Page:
[OCSN] The division of McMillan has been ignored by the mainstream media as focus has been drawn to the marginal seats in New South Wales and Queensland. You were first elected to the seat in 1996 and were defeated in the 1998 election, before being elected again in 2004 and re-elected for the first time in 2007. It’s quite clear that this seat is no safe seat. How do you feel you will fare this election? Is it going to be a tough one?

[Mr Broadbent] Well, to this point we’ve run the best local campaign possibly can in the context of the people that are resident in this electorate. To win election campaigns, I don’t believe at a local level they can be won in the last few weeks or on the day… of the election campaign – they have to be won from the three years that you are working within the electorate. People have the opportunity then to see your work, evaluate what you do and consider their vote at the election campaign whether they will vote locally or from a national perspective. And often incumbent members can attract, even though it’s minor, a personal vote. Now I’m not suggesting that personal vote here is very high, but I am suggesting to you that the incumbency of a local member, be they Liberal, Labor, National or Green… or independent for that matter, it is an important place because people do tend to take ownership of their member.

[OCSN] You mentioned that there are both local and national influences. What are the most prevalent local issues this election?

[Mr Broadbent] Well there’s two ways of looking at that. One is, the people in my electorate, such as farmers, know my, and I don’t want to be trite about this but know my record of support for them especially when they were not receiving exceptional circumstances… drought relief… were other nearby farmers were. And they know that I went out on a limb for them. People with disabilities know my record in support of them over many years and… some very specific incidences that we can talk about at another time. And also, the people in the power industry particularly know that I’ve taken a very strong stance - where I ask the question about climate change and people say to me well the first thing we do is we’re going to close down our dirty coal fired power stations. My question to those people then is alright where is the power going to come from?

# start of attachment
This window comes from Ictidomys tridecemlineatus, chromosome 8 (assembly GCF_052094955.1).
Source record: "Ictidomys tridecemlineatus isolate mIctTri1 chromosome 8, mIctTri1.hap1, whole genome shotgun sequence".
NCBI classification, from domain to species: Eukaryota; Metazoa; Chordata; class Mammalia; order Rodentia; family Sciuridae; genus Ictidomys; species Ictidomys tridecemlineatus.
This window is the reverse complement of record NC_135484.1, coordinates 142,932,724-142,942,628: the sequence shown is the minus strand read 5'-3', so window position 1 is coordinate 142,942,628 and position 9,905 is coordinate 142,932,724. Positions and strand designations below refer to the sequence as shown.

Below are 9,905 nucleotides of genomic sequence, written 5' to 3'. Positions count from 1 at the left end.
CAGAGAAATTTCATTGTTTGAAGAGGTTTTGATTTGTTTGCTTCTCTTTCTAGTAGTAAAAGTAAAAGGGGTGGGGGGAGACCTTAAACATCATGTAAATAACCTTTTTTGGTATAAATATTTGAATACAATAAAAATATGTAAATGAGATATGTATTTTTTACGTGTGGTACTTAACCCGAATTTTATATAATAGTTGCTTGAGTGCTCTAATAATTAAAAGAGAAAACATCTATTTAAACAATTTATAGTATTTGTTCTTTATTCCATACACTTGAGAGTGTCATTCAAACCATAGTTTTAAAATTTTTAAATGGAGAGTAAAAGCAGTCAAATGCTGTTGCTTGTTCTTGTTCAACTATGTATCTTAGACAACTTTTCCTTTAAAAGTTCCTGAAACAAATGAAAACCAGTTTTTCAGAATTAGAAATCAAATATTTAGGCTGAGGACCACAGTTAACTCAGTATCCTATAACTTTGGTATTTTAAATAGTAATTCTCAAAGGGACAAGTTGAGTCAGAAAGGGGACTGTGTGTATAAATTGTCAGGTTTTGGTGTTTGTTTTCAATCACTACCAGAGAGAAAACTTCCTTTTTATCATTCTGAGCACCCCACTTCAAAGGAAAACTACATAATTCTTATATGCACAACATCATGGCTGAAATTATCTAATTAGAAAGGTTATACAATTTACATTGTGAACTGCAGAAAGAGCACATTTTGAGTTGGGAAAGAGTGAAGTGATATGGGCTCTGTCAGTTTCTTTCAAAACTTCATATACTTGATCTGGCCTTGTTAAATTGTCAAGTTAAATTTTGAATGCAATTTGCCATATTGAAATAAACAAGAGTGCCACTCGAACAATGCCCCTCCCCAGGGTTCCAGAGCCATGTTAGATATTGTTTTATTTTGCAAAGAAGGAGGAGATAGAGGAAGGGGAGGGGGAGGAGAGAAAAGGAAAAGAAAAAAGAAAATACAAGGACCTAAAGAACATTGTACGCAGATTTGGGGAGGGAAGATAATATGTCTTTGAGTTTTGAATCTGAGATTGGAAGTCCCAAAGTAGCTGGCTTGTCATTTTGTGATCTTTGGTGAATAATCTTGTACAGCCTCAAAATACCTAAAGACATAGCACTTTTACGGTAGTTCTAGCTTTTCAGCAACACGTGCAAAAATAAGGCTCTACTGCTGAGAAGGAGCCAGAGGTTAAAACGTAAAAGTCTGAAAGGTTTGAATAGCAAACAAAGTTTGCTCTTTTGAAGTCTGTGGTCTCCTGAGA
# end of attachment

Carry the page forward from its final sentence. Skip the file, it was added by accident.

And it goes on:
[OCSN] But surely, Hazelwood, the most inefficient power station in the world, the developed world that is, should be replaced.

[Mr Broadbent] Oh, I think it could be changed to a gassified power station, therefore reducing the emissions. At this stage it supplies nearly a quarter of our power and we have to consider that in any proposal. Even the state government has said they were going to close down part of Hazelwood and then they said through minister Batchelor on ABC radio, well of course if we need the power we won’t close it down. So what we have to do… all our power stations are coming to the end of their lives, all our power stations are, and we need to consider how we are going to supply that power in to the future. Somebody has to have a vision of how we are going to use the resources that we have and at the same time have more efficient power generation to reduce emissions.

[OCSN] But what the state Government has been looking at doing is replacing part of Hazelwood with renewables. And I read somewhere that Alcoa is looking at extending Hazelwood’s service to 2036, which is still a very long time, that’s hardly near the end of its life.

[Mr Broadbent] Ah, not without changes it won’t. Not without changing it to a gas fired power station it won’t, no.

[OCSN] Tony Abbott has described himself as not being a “tech head” when questioned on his plan to upgrade Australia’s broadband. I am aware of several cases in your electorate of people being unable to get faster internet simply because of old telephone switches. Would you please explain, for Mr Abbott, what exactly will be upgraded in the Liberal’s scheme?

[Mr Broadbent] Well one of my concerns under Labor’s scheme is much of my electorate will not be receiving the broadband that they require. As proposed.

[OCSN] Why is that?